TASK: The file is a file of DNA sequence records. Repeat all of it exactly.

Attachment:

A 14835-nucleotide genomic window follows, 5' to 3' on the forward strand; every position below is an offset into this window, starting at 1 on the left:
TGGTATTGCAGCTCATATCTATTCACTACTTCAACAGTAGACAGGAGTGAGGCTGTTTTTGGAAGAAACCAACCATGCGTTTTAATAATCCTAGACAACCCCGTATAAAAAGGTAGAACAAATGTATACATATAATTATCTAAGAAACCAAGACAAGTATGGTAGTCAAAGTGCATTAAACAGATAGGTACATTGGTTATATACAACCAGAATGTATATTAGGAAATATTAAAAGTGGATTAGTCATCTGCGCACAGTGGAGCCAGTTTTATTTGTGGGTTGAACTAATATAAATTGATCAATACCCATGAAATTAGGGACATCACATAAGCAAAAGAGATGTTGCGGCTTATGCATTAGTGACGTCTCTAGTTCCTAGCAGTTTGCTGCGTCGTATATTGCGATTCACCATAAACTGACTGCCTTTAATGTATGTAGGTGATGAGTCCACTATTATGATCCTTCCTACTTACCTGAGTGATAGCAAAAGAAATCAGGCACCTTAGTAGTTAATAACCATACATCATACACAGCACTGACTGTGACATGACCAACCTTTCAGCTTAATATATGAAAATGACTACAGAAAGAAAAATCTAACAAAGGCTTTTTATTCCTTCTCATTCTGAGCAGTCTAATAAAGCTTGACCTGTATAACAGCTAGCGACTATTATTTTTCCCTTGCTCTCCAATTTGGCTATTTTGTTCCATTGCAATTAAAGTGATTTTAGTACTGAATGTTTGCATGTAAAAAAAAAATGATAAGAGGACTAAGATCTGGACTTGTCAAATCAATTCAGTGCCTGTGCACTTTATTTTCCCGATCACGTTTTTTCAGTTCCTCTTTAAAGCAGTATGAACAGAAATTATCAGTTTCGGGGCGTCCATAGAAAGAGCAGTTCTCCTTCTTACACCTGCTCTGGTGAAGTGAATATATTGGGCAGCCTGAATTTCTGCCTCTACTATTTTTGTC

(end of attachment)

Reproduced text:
A 14835-nucleotide genomic window follows, 5' to 3' on the forward strand; every position below is an offset into this window, starting at 1 on the left:
TGGTATTGCAGCTCATATCTATTCACTACTTCAACAGTAGACAGGAGTGAGGCTGTTTTTGGAAGAAACCAACCATGCGTTTTAATAATCCTAGACAACCCCGTATAAAAAGGTAGAACAAATGTATACATATAATTATCTAAGAAACCAAGACAAGTATGGTAGTCAAAGTGCATTAAACAGATAGGTACATTGGTTATATACAACCAGAATGTATATTAGGAAATATTAAAAGTGGATTAGTCATCTGCGCACAGTGGAGCCAGTTTTATTTGTGGGTTGAACTAATATAAATTGATCAATACCCATGAAATTAGGGACATCACATAAGCAAAAGAGATGTTGCGGCTTATGCATTAGTGACGTCTCTAGTTCCTAGCAGTTTGCTGCGTCGTATATTGCGATTCACCATAAACTGACTGCCTTTAATGTATGTAGGTGATGAGTCCACTATTATGATCCTTCCTACTTACCTGAGTGATAGCAAAAGAAATCAGGCACCTTAGTAGTTAATAACCATACATCATACACAGCACTGACTGTGACATGACCAACCTTTCAGCTTAATATATGAAAATGACTACAGAAAGAAAAATCTAACAAAGGCTTTTTATTCCTTCTCATTCTGAGCAGTCTAATAAAGCTTGACCTGTATAACAGCTAGCGACTATTATTTTTCCCTTGCTCTCCAATTTGGCTATTTTGTTCCATTGCAATTAAAGTGATTTTAGTACTGAATGTTTGCATGTAAAAAAAAAATGATAAGAGGACTAAGATCTGGACTTGTCAAATCAATTCAGTGCCTGTGCACTTTATTTTCCCGATCACGTTTTTTCAGTTCCTCTTTAAAGCAGTATGAACAGAAATTATCAGTTTCGGGGCGTCCATAGAAAGAGCAGTTCTCCTTCTTACACCTGCTCTGGTGAAGTGAATATATTGGGCAGCCTGAATTTCTGCCTCTACTATTTTTGTC